Researchers at Northwestern University have nanoengineered a new kind of fiber that could be tougher than Kevlar.
Working in a multidisciplinary team that includes groups from other universities and the MER Corporation, Horacio Espinosa, James N. and Nancy J. Farley Professor in Manufacturing & Entrepreneurship at the McCormick School of Engineering and Applied Science, and his group have created a high performance fiber from carbon nanotubes and a polymer that is remarkably tough, strong, and resistant to failure. Using state-of-the-art in-situ electron microscopy testing methods, the group was able to test and examine the fibers at many different scales -- from the nano scale up to the macro scale -- which helped them understand just exactly how tiny interactions affect the material's performance. Their results were recently published in the journal ACS Nano.
"We want to create new-generation fibers that exhibit both superior strength and toughness," said Espinosa said. "A big issue in engineering fibers is that they are either strong or ductile -- we want a fiber that is both. The fibers we fabricated show very high ductility and a very high toughness. They can absorb and dissipate large amounts of energy before failure. We also observed that the strength of the material stays very, very high, which has not been shown before. These fibers can be used for a wide variety of defense and aerospace applications."
The project is part of the Department of Defense's Multidisciplinary University Research Initiative (MURI) program, which supports research by teams of investigators that intersect more than one traditional science and engineering discipline. Espinosa and his collaborators received $7.5 million from the U.S. Army Research Office for the study of disruptive fibers, which could be used in bulletproof vests, parachutes, or composite materials used in vehicles, airplanes and satellites.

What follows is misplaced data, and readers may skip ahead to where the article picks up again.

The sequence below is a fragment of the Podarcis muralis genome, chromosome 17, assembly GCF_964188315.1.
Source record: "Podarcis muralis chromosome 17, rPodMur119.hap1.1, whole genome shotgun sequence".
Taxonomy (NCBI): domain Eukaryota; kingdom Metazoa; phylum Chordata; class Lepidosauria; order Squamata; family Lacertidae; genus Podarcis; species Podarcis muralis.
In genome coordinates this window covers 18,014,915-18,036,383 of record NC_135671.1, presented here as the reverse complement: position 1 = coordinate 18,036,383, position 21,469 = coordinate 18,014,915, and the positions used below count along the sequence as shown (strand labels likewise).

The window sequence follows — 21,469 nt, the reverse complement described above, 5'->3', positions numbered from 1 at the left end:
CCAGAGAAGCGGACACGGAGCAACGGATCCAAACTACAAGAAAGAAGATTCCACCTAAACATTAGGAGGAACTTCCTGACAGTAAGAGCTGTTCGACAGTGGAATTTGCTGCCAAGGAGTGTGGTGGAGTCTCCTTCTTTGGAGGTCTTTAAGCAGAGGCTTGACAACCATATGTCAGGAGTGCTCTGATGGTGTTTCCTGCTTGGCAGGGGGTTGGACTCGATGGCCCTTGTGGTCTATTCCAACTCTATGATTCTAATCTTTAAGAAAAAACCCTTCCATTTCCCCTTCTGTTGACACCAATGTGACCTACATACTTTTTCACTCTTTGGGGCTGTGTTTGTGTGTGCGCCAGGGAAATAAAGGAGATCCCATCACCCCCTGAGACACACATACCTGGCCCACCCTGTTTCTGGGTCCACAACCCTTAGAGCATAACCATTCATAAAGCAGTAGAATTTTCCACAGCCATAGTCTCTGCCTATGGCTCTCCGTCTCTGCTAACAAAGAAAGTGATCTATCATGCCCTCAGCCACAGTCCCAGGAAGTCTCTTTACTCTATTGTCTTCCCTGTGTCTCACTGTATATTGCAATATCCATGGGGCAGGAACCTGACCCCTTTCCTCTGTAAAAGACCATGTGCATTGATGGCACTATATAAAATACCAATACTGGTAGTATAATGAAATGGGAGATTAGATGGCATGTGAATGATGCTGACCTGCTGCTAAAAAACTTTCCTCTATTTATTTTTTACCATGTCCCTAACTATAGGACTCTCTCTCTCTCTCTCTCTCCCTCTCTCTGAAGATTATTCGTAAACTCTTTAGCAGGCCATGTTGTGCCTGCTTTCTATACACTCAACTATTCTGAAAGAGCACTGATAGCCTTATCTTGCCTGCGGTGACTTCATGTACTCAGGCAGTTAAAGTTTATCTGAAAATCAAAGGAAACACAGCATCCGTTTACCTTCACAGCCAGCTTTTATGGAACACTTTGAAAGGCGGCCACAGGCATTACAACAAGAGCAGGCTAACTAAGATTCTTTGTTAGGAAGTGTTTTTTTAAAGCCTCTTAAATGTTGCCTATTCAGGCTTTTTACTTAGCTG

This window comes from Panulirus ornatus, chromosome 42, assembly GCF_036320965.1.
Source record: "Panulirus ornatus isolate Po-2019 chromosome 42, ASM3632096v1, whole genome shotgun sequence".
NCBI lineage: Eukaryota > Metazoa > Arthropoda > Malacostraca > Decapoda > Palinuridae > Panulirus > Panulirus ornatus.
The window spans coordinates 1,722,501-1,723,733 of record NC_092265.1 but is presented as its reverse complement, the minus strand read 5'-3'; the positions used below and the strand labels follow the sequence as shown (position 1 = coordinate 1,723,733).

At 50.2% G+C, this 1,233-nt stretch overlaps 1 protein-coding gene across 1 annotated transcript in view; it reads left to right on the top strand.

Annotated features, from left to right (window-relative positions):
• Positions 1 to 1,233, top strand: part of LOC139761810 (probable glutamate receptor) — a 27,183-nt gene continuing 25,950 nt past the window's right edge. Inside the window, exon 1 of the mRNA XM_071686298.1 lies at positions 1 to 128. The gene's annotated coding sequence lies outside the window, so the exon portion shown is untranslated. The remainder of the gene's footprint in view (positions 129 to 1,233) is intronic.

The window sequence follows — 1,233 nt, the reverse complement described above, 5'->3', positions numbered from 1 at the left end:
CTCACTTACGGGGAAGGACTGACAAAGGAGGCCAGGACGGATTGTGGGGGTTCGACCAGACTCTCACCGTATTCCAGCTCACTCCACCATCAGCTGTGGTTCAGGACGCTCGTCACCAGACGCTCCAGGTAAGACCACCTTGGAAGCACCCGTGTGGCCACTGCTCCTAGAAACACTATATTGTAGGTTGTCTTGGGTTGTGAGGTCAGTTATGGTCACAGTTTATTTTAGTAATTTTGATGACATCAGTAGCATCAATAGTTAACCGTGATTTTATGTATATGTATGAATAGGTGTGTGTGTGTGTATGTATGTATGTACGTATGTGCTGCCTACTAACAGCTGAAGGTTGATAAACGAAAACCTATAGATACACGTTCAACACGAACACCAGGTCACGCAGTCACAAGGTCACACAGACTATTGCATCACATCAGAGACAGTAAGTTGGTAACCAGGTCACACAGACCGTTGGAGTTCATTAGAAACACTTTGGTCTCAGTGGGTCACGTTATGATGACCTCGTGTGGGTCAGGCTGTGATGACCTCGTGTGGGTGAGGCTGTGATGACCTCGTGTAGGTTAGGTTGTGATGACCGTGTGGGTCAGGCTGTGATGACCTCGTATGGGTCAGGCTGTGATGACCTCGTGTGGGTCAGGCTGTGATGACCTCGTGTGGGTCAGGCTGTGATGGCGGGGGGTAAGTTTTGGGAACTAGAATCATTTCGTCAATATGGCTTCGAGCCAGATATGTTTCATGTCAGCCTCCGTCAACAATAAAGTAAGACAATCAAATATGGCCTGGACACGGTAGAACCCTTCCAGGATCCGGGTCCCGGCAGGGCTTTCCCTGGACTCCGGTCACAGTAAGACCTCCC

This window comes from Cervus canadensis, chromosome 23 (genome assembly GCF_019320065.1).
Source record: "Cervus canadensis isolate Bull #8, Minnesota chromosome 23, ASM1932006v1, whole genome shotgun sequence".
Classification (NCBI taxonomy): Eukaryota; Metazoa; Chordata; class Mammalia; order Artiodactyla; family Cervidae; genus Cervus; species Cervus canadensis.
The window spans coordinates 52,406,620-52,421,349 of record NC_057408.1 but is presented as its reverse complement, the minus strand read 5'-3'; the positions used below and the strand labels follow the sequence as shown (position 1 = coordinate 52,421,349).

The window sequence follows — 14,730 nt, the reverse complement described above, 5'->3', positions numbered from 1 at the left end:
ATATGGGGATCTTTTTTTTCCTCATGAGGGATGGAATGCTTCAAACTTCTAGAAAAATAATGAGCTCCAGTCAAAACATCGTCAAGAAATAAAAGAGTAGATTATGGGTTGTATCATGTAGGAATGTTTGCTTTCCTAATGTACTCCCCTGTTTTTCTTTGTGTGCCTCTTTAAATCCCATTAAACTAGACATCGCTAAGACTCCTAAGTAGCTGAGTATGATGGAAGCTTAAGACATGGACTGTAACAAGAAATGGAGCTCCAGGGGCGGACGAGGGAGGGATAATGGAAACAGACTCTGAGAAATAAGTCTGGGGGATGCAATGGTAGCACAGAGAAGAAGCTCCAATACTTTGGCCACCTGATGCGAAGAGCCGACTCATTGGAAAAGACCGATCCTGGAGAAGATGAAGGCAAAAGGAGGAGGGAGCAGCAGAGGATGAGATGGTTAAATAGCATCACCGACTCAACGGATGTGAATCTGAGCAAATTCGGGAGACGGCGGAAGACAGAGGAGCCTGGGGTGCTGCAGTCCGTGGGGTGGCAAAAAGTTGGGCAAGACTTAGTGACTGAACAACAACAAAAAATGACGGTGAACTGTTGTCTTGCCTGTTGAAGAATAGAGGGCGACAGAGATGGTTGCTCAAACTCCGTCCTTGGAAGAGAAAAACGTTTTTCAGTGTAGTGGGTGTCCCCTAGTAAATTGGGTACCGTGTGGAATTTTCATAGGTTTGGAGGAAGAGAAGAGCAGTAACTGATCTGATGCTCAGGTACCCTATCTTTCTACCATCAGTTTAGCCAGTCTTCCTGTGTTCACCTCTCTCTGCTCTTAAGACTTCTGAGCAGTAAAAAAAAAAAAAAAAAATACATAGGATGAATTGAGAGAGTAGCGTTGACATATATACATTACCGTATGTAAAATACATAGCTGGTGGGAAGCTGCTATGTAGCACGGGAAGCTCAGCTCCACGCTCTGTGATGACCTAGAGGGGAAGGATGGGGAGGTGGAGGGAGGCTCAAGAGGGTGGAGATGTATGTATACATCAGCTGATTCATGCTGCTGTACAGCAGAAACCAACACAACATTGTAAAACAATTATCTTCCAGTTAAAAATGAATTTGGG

To create the new fiber, researchers began with carbon nanotubes -- cylindrical-shaped carbon molecules, which individually have one of the highest strengths of any material in nature. When you bundle nanotubes together, however, they lose their strength -- the tubes start to laterally slip between each other.
Working with the MER Corporation and using the corporation's CVD reactor, the team added a polymer to the nanotubes to bind them together, and then spun the resulting material into yarns. Then they tested the strength and failure rates of the material using in-situ SEM testing, which uses a powerful microscope to observe the deformation of materials under a scanning electron beam. This technology, which has only been available in the past few years, allows researchers to have extremely high resolution images of materials as they deform and fail and allows researchers to study materials on several different scales. They can examine individual bundles of nanotubes and the fiber as a whole.
"We learned on multiple scales how this material functions," said Tobin Filleter, a postdoctoral researcher in Espinosa's group. "We're going to need to understand how molecules function at these nanometer scales to engineer stronger and tougher fibers in the future."
The result is a material that is tougher than Kevlar -- meaning it has a higher ability to absorb energy without breaking. But Kevlar is still stronger -- meaning it has a higher resistance to failure. Next, researchers hope to continue to study how to engineer the interactions between carbon nanotube bundles and between the nanotubes within the bundle itself.
"Carbon nanotubes, the nanoscale building blocks of the developed yarns, are still 50 times stronger than the material we created," said Mohammad Naraghi, a postdoctoral researcher in Espinosa's group. "If we can better engineer the interactions between bundles, we can make the material stronger."
The group is currently looking at techniques -- like covalently crosslinking tubes within bundles using high-energy electron radiation -- to help better engineer those interactions.
Filleter and Naraghi said this work wouldn't have been possible without the interdisciplinary team that includes merging academia with industry.
"To work in an environment where we can trade information back and forth is a unique opportunity that will push the technology farther," Naraghi said. "MER has given us a unique raw material and a commercial perspective on the project. In turn, we provide the fundamental scientific understanding."
The research was also funded by the Office of Naval Research.
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